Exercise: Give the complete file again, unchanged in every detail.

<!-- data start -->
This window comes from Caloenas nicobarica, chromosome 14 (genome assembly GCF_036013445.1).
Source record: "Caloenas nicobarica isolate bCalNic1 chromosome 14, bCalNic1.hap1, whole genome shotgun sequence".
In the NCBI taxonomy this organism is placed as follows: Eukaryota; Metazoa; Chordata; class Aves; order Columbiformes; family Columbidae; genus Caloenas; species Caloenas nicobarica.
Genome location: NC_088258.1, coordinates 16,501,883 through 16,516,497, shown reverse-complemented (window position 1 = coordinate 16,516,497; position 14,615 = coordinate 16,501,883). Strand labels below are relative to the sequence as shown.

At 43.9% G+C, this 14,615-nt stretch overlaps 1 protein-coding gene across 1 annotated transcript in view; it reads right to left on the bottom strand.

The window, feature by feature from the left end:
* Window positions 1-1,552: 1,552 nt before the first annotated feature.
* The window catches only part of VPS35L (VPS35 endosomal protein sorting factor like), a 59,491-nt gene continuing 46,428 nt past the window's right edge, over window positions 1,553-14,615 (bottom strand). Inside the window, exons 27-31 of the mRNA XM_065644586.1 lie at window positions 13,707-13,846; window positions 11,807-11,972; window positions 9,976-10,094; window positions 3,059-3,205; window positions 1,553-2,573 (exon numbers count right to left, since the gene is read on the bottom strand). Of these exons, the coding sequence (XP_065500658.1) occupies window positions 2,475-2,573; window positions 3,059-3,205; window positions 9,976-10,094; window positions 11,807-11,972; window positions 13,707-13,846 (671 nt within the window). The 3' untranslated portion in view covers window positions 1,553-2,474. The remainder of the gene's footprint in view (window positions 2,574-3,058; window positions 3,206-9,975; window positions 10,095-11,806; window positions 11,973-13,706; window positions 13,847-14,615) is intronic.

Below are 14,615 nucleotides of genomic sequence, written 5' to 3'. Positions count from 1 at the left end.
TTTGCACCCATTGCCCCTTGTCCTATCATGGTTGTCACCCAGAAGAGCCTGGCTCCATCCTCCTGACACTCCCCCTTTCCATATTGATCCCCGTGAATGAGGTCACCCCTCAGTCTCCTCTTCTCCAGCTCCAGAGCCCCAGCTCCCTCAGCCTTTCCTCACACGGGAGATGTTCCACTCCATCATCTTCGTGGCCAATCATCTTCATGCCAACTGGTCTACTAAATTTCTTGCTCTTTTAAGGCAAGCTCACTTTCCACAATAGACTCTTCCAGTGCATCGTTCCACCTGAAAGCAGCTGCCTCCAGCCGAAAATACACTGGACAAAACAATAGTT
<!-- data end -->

This window comes from Caloenas nicobarica, chromosome 14 (genome assembly GCF_036013445.1).
Source record: "Caloenas nicobarica isolate bCalNic1 chromosome 14, bCalNic1.hap1, whole genome shotgun sequence".
In the NCBI taxonomy this organism is placed as follows: Eukaryota; Metazoa; Chordata; class Aves; order Columbiformes; family Columbidae; genus Caloenas; species Caloenas nicobarica.
Genome location: NC_088258.1, coordinates 16,501,883 through 16,516,497, shown reverse-complemented (window position 1 = coordinate 16,516,497; position 14,615 = coordinate 16,501,883). Strand labels below are relative to the sequence as shown.

At 43.9% G+C, this 14,615-nt stretch overlaps 1 protein-coding gene across 1 annotated transcript in view; it reads right to left on the bottom strand.

The window, feature by feature from the left end:
* Window positions 1-1,552: 1,552 nt before the first annotated feature.
* The window catches only part of VPS35L (VPS35 endosomal protein sorting factor like), a 59,491-nt gene continuing 46,428 nt past the window's right edge, over window positions 1,553-14,615 (bottom strand). Inside the window, exons 27-31 of the mRNA XM_065644586.1 lie at window positions 13,707-13,846; window positions 11,807-11,972; window positions 9,976-10,094; window positions 3,059-3,205; window positions 1,553-2,573 (exon numbers count right to left, since the gene is read on the bottom strand). Of these exons, the coding sequence (XP_065500658.1) occupies window positions 2,475-2,573; window positions 3,059-3,205; window positions 9,976-10,094; window positions 11,807-11,972; window positions 13,707-13,846 (671 nt within the window). The 3' untranslated portion in view covers window positions 1,553-2,474. The remainder of the gene's footprint in view (window positions 2,574-3,058; window positions 3,206-9,975; window positions 10,095-11,806; window positions 11,973-13,706; window positions 13,847-14,615) is intronic.

Below are 14,615 nucleotides of genomic sequence, written 5' to 3'. Positions count from 1 at the left end.
TTTGCACCCATTGCCCCTTGTCCTATCATGGTTGTCACCCAGAAGAGCCTGGCTCCATCCTCCTGACACTCCCCCTTTCCATATTGATCCCCGTGAATGAGGTCACCCCTCAGTCTCCTCTTCTCCAGCTCCAGAGCCCCAGCTCCCTCAGCCTTTCCTCACACGGGAGATGTTCCACTCCATCATCTTCGTGGCCAATCATCTTCATGCCAACTGGTCTACTAAATTTCTTGCTCTTTTAAGGCAAGCTCACTTTCCACAATAGACTCTTCCAGTGCATCGTTCCACCTGAAAGCAGCTGCCTCCAGCCGAAAATACACTGGACAAAACAATAGTT